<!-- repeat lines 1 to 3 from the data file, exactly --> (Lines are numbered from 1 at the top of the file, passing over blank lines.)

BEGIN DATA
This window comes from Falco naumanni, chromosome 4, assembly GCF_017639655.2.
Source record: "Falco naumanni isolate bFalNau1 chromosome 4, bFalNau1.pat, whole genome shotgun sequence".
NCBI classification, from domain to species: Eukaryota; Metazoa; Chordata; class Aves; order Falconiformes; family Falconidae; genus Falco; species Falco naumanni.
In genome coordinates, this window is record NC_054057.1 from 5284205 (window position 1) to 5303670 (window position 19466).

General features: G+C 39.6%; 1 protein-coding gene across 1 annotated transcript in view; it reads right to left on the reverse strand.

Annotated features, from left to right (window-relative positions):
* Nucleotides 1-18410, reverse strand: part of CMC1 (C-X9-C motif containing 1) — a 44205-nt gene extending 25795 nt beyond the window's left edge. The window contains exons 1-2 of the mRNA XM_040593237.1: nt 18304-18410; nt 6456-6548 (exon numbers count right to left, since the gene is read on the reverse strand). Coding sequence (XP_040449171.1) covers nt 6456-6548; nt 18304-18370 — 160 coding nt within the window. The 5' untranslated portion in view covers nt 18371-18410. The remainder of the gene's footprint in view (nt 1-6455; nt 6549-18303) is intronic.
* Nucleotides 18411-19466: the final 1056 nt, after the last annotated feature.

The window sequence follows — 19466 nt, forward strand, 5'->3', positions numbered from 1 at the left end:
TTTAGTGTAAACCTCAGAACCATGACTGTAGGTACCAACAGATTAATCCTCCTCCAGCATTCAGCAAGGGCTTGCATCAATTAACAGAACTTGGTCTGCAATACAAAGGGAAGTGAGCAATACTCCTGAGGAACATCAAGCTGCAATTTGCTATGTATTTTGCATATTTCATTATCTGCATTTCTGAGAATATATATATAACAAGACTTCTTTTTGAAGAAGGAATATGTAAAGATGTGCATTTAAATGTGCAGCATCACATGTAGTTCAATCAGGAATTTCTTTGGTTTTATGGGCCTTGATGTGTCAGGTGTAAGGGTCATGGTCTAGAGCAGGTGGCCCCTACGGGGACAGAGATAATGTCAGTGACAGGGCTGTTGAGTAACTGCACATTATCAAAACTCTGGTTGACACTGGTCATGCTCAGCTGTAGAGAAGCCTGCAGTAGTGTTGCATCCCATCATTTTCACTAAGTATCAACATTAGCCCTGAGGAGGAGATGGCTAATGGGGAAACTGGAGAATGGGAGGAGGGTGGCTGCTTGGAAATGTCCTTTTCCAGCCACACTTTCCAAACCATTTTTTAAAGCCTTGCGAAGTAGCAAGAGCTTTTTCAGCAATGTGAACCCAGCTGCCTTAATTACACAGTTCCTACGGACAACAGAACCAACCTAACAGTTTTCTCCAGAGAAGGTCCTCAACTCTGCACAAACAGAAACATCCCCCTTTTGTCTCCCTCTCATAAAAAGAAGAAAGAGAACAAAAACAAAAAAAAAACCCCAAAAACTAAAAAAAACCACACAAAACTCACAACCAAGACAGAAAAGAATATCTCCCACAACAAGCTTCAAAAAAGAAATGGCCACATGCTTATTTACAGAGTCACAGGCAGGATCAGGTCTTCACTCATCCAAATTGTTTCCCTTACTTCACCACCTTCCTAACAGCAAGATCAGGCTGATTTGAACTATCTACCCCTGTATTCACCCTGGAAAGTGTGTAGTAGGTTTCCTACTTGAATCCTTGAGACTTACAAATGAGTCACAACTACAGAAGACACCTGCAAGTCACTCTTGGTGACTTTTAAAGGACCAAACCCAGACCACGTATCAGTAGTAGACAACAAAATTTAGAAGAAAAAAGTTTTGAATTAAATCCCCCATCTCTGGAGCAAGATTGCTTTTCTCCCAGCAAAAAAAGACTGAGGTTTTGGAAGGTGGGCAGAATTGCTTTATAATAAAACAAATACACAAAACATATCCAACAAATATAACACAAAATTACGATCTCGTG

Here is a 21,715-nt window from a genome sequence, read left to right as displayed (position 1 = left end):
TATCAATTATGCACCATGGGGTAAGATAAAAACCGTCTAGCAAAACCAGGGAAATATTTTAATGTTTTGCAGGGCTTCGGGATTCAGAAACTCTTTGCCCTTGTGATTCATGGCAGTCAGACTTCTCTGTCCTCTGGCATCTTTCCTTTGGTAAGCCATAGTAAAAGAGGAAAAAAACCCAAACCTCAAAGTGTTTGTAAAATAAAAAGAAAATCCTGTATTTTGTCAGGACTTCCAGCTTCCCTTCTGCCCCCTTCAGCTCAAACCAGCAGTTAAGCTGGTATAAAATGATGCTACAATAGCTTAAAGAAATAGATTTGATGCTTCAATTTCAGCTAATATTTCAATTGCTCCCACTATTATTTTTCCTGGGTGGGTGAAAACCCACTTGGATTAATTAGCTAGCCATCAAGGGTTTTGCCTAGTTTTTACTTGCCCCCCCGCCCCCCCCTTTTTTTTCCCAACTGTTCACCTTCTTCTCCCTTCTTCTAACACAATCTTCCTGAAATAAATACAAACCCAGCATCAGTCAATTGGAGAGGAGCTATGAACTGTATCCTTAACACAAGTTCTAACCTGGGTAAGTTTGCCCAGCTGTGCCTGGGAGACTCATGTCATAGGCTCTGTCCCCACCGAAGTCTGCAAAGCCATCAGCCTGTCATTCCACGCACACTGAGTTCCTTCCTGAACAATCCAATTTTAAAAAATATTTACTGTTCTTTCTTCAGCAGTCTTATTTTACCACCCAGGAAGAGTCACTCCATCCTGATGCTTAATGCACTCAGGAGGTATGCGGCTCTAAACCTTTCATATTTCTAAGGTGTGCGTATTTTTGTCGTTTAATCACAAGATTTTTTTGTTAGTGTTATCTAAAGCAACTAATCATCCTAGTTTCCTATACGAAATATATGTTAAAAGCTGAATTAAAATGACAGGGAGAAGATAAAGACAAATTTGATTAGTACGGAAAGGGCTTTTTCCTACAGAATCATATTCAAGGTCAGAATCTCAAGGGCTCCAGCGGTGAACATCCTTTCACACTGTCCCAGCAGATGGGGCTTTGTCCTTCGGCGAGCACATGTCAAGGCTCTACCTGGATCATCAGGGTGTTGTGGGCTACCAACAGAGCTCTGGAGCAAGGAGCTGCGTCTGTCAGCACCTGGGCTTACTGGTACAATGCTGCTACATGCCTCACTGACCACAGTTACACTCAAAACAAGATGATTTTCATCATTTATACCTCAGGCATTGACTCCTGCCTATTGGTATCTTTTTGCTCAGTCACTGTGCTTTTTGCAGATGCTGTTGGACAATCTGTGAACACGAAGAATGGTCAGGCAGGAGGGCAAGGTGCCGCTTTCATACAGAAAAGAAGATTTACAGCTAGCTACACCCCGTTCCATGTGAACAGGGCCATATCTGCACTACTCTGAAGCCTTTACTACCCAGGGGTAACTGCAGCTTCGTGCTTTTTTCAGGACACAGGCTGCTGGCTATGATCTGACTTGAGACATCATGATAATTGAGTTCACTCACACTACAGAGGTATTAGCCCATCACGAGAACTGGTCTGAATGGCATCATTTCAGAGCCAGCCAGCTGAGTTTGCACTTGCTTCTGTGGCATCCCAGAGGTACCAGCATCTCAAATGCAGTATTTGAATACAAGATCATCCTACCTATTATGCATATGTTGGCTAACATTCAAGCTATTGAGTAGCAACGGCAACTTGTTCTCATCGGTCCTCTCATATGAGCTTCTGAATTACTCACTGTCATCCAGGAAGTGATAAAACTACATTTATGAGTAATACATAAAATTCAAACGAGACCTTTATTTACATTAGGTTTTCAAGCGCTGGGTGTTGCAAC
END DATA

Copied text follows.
This window comes from Falco naumanni, chromosome 4, assembly GCF_017639655.2.
Source record: "Falco naumanni isolate bFalNau1 chromosome 4, bFalNau1.pat, whole genome shotgun sequence".
NCBI classification, from domain to species: Eukaryota; Metazoa; Chordata; class Aves; order Falconiformes; family Falconidae; genus Falco; species Falco naumanni.